Over the past decade or so, the assessment of the recorded-music industry has shifted from retail sales to trade value. The complexities and the growing number of business models involved in the delivery of digital music, coupled with unknown retail markups, make quantifying the retail value of recorded-music sales speculative at best. But the enduring appeal of ring tones and ring-back tones in some less-developed countries suggests that the size of the global retail pie has not changed; there are just more players taking a slice.
With the exception of a small number of countries in Asia and Latin America, the digital-music business has primarily become online-based, with mobile access considered a premium add-on. Several years ago the situation was quite different, with the two delivery platforms offering distinct services and experiencing differing fortunes: Online sales struggled against a mass of music freely available through P2P services, while mobile sales, in the form of ring tones and ring-back tones, rode the crest of the wave. Now, the distinctions between online and mobile have become blurred, with most digital-music services, be they download or subscription, offering access via all manner of hardware.
Trade value and the retail markup
Quantifying the global trade value of music formats is a process undertaken by the IFPI. Local music trade associations report trade revenues received from member record companies and apply a markup to cover estimated non-member-company sales. Even for countries that are less developed, the level of accuracy is high. However, determining the retail value of recorded-music sales, especially for mobile-music sales, is more speculative and can result in very different results.
Particularly problematic is the fact that deals between retailers and record companies can often be confidential. Moreover, for mobile music services, the share of the retail price paid to a record company can be small. For ring tones, for example, the share can sometimes be as low as 5%.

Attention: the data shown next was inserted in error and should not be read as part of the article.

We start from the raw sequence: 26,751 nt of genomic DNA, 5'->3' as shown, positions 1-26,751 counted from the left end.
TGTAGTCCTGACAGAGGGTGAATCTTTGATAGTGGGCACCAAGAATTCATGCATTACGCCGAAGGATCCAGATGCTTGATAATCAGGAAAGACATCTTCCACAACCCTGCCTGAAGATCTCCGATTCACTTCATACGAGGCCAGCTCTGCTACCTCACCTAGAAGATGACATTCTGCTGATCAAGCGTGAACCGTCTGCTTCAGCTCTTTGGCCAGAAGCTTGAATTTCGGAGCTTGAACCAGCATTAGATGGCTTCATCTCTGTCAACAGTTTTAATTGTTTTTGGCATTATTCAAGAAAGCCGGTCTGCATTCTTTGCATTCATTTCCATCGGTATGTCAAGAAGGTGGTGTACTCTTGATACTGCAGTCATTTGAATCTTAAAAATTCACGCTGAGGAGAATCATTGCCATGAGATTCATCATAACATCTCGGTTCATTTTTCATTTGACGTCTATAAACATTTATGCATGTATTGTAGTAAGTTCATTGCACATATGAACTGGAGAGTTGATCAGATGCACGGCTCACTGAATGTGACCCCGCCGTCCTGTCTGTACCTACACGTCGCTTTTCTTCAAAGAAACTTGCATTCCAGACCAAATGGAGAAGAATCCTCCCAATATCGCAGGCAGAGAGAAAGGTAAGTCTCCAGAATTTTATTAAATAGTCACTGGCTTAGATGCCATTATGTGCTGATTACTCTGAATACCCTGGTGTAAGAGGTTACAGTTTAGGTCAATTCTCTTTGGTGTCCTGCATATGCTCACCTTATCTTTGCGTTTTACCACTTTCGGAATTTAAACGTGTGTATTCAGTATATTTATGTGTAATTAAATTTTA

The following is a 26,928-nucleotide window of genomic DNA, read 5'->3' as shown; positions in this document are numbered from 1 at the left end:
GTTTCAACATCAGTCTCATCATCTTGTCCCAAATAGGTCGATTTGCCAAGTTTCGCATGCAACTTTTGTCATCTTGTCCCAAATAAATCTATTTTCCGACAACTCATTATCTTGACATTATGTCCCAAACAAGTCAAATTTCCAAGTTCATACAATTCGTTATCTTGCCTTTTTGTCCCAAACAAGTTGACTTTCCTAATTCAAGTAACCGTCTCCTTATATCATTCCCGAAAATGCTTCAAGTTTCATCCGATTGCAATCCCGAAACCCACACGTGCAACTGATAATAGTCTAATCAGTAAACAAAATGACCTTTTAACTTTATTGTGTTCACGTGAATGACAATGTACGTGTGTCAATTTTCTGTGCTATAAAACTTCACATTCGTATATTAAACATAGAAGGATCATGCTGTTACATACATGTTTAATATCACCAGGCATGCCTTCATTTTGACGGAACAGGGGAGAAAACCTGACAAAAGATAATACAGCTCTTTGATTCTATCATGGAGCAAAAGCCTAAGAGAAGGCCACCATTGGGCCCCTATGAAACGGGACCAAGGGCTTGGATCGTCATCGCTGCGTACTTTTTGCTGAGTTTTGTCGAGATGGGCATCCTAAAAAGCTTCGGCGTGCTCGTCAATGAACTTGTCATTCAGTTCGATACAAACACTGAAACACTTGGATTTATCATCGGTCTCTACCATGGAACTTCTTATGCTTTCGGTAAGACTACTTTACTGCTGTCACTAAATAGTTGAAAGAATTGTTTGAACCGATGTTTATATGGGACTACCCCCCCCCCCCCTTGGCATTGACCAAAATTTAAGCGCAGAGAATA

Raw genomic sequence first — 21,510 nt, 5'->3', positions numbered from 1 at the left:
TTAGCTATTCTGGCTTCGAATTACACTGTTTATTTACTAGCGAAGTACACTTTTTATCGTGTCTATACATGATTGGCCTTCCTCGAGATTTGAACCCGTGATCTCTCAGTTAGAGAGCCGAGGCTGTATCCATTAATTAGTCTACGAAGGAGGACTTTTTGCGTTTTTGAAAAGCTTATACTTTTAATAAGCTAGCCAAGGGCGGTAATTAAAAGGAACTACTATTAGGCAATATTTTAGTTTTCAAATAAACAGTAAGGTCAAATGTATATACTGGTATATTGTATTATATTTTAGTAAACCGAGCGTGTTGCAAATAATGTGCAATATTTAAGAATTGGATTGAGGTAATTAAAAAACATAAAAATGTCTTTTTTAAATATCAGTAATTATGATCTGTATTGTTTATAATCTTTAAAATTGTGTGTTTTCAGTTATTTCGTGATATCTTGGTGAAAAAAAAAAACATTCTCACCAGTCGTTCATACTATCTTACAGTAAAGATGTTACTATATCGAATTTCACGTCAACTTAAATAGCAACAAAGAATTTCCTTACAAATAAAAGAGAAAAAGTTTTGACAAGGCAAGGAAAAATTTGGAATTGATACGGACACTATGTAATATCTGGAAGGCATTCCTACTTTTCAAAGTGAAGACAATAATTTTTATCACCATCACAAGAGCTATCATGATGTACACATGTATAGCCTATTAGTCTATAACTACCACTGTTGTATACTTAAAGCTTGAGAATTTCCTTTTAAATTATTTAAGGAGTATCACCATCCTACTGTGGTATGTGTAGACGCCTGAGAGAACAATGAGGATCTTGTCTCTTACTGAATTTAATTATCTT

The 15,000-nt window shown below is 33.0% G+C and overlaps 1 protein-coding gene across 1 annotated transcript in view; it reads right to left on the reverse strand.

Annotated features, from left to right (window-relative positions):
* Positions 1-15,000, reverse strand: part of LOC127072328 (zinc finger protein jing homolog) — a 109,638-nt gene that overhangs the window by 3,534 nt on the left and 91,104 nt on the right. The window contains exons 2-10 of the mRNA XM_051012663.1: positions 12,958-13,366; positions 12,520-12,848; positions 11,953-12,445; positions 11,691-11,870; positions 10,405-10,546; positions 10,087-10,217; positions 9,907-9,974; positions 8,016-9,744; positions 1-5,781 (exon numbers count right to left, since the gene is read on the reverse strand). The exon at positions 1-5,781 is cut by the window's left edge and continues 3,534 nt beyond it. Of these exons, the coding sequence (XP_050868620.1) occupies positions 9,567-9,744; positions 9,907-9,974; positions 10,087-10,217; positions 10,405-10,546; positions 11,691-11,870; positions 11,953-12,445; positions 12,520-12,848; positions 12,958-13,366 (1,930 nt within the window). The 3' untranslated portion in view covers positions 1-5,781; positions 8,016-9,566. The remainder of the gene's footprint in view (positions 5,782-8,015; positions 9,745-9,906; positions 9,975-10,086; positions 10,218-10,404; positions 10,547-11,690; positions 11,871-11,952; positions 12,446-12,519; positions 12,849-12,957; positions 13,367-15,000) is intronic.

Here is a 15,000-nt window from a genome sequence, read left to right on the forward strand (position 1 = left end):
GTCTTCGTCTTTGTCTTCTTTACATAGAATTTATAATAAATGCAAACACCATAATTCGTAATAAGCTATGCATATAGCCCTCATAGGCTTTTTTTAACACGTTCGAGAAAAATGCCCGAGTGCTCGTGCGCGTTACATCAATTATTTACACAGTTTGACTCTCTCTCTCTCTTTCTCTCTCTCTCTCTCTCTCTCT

Although the majority of the value of global recorded-music sales comes from the top 10 markets in the world, a small number of less developed markets are often touted as being “markets of the future.” The BRIC countries (Brazil, Russia, India and China) are typical of this label. Each country has a big population but a low per capita level of spending on music. Each of the four has a high mobile penetration rate, suggesting favorable opportunities for the sale of mobile-music formats. Even though the majority of handsets in these countries are basic, they can still be used to buy ring tones and ring-back tones.
Most published mobile-music forecasts continue to be for retail sales rather than trade value. The IFPI still reports retail sales by country, but the figures presented are for physical and digital and do not break down sales by format. Similarly, PricewaterhouseCoopers (PwC) estimated only total physical and total digital retail sales in its recorded-music forecasts published in June. Separating online and mobile sales by multiplatform services makes detailed figures difficult to produce. However, earlier this year, Informa Telecoms & Media published mobile-music forecasts broken down for ring tones, ring-back tones, full-track downloads and streaming.
It is worth noting at this point that Informa’s figures include revenues from polyphonic and monophonic ring tones as well as illegal sales of full tracks and real-music ring tones (otherwise known as “true tones”). Informa factors in revenue from full tracks from online digital-music services that are bought and downloaded/streamed via mobile phones. Such sales are often left out of the mobile portion of the trade-value revenues reported by some music-industry associations. Informa has also only factored in mobile traffic that is borne over cellular networks, not Wi-Fi, which significantly diminishes the amount of revenue that can be allocated to mobile from tracks delivered to mobile phones.